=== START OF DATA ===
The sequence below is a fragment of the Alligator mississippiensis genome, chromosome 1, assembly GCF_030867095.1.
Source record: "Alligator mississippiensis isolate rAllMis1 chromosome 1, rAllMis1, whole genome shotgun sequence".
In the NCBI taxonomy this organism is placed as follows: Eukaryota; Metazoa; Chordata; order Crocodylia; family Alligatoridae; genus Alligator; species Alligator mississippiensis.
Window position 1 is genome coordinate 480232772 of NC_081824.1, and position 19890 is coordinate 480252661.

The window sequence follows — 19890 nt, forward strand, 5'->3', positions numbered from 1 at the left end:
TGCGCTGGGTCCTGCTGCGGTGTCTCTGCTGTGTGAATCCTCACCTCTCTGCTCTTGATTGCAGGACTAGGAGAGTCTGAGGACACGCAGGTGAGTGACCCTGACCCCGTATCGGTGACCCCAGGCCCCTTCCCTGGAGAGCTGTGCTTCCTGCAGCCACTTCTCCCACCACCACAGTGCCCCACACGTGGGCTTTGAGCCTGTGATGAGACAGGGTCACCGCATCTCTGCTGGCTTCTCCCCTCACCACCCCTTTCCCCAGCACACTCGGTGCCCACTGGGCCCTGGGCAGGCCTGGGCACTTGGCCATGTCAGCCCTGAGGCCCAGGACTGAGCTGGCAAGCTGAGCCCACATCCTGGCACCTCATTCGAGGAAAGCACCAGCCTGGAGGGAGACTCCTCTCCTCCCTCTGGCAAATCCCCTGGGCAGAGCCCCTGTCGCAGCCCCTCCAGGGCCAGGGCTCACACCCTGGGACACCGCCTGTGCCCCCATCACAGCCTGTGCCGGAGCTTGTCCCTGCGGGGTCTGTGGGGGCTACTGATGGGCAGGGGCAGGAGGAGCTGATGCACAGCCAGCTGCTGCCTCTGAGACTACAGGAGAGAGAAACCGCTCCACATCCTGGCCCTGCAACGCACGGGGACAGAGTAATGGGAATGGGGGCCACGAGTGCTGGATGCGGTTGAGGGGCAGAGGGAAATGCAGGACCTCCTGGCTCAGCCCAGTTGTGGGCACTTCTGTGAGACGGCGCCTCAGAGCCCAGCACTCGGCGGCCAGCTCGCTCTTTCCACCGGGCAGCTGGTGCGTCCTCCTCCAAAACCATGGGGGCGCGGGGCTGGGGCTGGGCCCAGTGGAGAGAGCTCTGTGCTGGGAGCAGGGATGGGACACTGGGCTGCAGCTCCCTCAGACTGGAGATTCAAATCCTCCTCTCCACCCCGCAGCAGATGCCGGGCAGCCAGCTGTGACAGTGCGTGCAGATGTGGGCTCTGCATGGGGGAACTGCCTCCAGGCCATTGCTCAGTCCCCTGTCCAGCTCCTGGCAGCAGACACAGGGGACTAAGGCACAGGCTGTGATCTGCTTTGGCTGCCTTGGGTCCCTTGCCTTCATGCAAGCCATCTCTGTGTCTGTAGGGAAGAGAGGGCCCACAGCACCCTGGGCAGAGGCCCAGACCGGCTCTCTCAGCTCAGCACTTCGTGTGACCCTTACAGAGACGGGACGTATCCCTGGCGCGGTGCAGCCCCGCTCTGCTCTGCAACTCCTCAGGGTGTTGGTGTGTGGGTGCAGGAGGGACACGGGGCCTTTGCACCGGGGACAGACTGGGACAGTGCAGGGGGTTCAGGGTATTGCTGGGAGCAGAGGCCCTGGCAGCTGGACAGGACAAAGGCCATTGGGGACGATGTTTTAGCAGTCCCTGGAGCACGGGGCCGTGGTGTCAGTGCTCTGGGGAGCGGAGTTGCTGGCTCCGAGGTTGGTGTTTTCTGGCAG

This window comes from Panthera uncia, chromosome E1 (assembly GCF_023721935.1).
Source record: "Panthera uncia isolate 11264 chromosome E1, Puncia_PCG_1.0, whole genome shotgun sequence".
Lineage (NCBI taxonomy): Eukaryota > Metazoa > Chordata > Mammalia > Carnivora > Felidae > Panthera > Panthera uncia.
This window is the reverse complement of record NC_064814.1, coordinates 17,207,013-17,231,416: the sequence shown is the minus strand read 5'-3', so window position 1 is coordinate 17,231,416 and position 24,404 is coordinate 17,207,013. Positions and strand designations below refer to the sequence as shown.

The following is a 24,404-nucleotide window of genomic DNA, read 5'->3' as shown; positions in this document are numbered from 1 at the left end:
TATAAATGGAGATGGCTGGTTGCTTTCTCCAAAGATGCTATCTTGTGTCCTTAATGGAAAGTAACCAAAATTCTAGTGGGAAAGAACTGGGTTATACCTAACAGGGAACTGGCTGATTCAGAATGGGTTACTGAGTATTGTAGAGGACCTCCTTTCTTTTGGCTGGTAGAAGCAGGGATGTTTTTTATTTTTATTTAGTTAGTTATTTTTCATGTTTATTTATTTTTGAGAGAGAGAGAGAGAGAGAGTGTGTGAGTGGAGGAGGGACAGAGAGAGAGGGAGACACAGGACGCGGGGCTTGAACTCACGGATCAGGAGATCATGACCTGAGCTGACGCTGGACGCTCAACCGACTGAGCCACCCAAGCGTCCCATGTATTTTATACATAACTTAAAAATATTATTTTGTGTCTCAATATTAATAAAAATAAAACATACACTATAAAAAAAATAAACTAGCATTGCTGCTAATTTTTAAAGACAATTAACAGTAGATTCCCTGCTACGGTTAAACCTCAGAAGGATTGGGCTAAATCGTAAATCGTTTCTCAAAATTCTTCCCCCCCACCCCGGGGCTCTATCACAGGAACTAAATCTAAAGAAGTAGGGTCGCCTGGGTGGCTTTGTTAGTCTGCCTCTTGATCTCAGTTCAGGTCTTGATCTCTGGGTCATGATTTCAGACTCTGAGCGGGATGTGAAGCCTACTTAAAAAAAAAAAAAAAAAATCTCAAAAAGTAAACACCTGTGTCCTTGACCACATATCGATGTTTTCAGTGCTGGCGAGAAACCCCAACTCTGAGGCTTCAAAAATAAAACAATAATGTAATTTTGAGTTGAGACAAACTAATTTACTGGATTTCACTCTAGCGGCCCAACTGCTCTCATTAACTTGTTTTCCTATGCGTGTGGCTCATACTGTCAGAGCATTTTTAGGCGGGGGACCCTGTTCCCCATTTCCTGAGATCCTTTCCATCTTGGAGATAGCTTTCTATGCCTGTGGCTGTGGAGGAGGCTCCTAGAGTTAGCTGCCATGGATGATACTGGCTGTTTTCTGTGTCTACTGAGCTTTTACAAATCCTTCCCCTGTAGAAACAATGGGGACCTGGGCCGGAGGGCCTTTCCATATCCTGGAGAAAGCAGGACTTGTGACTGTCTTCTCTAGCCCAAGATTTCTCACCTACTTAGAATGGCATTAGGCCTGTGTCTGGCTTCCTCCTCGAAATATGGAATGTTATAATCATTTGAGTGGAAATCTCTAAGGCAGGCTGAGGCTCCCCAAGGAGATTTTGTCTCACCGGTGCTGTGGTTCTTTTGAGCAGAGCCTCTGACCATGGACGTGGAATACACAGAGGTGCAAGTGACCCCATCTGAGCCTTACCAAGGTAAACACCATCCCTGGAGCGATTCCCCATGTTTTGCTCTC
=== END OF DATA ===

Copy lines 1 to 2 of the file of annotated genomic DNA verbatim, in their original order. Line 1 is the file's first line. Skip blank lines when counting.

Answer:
The sequence below is a fragment of the Alligator mississippiensis genome, chromosome 1, assembly GCF_030867095.1.
Source record: "Alligator mississippiensis isolate rAllMis1 chromosome 1, rAllMis1, whole genome shotgun sequence".